The gender of conference speakers

February 25, 2007

It must be conference season because Anil is stirring the pot on the old “why aren’t there more female speakers?” debate. I guess I have something to say about this, or at least some mixed feelings to put out there.

First off, I gotta call bullshit on some people — many of whom I respect and like. With one exception, technical (or tech-biz) conference organizers do NOTHING proactive to seek out or push for female speakers — and I wish they would just stop claiming that they do. I am a long-time LAMP dev and author, a founding member of Dojo, leader of a Comet project, a proven scaler of graph-based systems, CTO of a venture-backed Web 2.0 company, vocal proponent of women in tech, experienced speaker at technical conferences, and friends with many of the people who program talks, panels, and tracks. If I’m not being proactively sought out to speak, I can be confident few other women are either. The sole exception — the only conference organizers who make it clear that diversity is a priority by saying, “You need more women on your panel if you hope to get accepted” — is SXSW.

That said… whose responsibility is it to ensure there are plenty of female speakers? If I don’t submit a proposal by the deadline, is it the conference organizers’ job to send me email asking for one? That’s absurd and paternalistic. What I would love though is to see the raw data on how many conference proposals were submitted by women, and what the acceptance rates were, and ideally the comments pro and con. For all we know, it’s literally true that any woman who sends in a proposal will be accepted — and then we’d all have to accept that the problem is on the pipeline side, not the conference side. On the other hand, it’s possible that the data would show that female speakers get disproportionately rejected as speakers at tech conferences. Carson and O’Reilly, if you’re sick of being castigated — will you release the (anonymized) data so we can see for ourselves?

As a conference consumer, I can tell you that I’m only going to two this year: SXSW and OSCON. However, these two conferences illustrate the power or the limits of Anil’s argument. SXSW is the best party and the most possibility-expanding — and it’s totally due to diversity of the speakers and attendees! An idea-sparking conference really benefits from diversity — Etech and Web 2.0 in particular need some color, they seem like the same damn conference every year and not in a good way. But my favorite conference of all is OSCON, which is admittedly the least diverse conference evar. This is where I’d love to see whether Anil’s thoughts would work out in practice. Would a more diverse speaker lineup or track set lead to increased business? It’s hard to say in one year because these things are arranged in advance — if OSCON suddenly had 50% bigger demand due to diversity, they wouldn’t necessarily even be able to accomodate everyone — but it would be awesome to know.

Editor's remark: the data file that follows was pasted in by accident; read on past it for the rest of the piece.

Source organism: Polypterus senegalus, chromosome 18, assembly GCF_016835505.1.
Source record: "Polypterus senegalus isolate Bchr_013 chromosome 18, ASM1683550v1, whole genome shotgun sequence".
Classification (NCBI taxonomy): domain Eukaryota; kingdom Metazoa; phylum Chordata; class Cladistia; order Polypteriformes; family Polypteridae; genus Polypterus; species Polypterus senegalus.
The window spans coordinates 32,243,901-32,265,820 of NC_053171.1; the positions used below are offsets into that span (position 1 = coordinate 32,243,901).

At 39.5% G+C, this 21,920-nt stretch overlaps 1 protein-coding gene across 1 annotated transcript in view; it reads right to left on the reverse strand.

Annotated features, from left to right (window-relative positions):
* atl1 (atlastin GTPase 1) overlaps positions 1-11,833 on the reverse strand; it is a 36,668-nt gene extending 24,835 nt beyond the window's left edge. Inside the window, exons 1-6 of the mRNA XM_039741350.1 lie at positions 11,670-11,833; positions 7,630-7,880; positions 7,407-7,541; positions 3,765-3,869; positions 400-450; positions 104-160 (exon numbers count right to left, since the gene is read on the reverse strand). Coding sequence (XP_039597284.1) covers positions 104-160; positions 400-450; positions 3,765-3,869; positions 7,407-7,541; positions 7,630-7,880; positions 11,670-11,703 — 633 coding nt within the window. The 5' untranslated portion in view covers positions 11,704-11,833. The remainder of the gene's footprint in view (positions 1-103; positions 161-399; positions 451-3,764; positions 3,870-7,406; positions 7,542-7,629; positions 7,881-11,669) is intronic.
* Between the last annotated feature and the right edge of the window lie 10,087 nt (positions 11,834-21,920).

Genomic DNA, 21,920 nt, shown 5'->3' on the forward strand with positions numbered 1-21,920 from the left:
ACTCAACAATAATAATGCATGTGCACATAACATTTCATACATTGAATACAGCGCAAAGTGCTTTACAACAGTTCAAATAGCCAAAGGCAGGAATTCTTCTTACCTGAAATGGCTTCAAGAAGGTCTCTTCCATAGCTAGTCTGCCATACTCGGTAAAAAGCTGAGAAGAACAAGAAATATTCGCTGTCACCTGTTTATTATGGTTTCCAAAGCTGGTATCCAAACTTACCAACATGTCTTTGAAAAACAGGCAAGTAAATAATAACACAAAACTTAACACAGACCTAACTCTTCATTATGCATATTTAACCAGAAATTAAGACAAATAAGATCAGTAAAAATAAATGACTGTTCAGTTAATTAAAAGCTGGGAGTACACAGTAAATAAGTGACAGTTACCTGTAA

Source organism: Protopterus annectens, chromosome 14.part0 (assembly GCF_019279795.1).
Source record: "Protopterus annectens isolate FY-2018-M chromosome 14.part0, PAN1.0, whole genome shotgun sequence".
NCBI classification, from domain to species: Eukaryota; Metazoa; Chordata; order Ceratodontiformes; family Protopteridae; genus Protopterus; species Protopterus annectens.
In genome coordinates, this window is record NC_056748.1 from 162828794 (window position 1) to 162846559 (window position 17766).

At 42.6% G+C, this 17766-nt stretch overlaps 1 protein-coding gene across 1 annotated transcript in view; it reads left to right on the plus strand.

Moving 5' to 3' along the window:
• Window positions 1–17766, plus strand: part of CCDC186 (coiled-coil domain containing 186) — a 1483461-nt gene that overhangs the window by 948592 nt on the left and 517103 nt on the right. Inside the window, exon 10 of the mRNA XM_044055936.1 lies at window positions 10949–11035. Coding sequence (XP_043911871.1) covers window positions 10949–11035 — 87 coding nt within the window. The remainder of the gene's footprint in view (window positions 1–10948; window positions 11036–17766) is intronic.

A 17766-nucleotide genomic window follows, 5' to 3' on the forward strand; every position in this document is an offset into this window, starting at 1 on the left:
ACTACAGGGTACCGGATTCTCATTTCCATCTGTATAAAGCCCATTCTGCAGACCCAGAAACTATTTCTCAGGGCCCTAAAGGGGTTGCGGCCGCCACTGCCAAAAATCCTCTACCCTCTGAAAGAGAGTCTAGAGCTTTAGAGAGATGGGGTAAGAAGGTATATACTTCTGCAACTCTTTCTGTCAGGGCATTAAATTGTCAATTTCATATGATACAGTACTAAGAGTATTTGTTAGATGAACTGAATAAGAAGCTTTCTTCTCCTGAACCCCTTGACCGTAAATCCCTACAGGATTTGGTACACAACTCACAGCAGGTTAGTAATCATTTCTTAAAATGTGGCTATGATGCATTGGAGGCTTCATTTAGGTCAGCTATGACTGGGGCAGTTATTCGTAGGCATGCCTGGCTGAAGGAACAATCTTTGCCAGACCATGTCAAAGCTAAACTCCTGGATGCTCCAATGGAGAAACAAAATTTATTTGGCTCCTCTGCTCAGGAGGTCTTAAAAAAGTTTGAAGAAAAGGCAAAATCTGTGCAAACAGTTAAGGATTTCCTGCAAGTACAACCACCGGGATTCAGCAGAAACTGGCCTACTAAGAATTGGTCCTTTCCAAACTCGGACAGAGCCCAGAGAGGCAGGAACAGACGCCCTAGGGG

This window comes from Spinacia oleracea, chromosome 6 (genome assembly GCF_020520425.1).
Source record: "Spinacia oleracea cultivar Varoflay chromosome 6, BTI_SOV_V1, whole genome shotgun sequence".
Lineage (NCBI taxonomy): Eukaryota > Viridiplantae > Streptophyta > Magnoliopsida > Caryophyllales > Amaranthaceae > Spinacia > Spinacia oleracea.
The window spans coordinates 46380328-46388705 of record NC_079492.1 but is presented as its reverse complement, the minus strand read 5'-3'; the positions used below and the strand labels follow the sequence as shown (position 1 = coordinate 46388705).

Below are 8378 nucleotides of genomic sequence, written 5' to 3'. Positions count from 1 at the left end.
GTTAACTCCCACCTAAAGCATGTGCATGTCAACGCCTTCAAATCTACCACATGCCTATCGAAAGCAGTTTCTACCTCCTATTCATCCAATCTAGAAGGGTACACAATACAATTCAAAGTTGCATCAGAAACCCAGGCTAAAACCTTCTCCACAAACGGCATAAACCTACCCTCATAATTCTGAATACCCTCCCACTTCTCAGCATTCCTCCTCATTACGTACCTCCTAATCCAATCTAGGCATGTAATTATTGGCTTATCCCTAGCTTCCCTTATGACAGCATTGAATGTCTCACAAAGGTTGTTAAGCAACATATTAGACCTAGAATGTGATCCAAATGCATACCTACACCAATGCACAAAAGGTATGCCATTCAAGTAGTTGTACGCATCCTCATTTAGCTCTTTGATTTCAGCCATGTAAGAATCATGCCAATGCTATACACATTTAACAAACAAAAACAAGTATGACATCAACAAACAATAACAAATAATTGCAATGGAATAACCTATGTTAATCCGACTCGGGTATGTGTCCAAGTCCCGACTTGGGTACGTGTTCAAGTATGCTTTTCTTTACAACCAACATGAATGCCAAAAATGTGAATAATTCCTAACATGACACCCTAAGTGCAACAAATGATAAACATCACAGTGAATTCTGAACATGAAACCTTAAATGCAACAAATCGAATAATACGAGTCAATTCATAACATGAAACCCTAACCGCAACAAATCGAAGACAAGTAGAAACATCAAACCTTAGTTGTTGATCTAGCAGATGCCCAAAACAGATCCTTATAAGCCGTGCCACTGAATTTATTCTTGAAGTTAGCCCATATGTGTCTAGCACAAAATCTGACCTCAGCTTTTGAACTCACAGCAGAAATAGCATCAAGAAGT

2 Responses to “The gender of conference speakers”

  1. Laura Says:

    OSCON is trying…each track has one female and one male allocated to vote on talks at least. (I am one of said females.) Haven’t done a great job attracting female speakers though.

    I went to last month and they had 10% female attendees – that’s 70, which is heaps – and a lot of female presenters. I do think we Aussies are pretty far ahead of the US on this. I’m always amazed how much more traditional gender roles are here than they are at home.

  2. Troutgirl Says:

    Oh hey Laura… yeah, I forgot to mention that I did put in for a session at OSCON this year. I was thinking more in terms of how to reach out to more female attendees. Like… my impression is that a lot of the women who DO attend OSCON are DBAs? Are there special sessions that could be provided to cater to them? Or here’s a thought: how about giving a special discount to anyone who brings a female friend or colleague?

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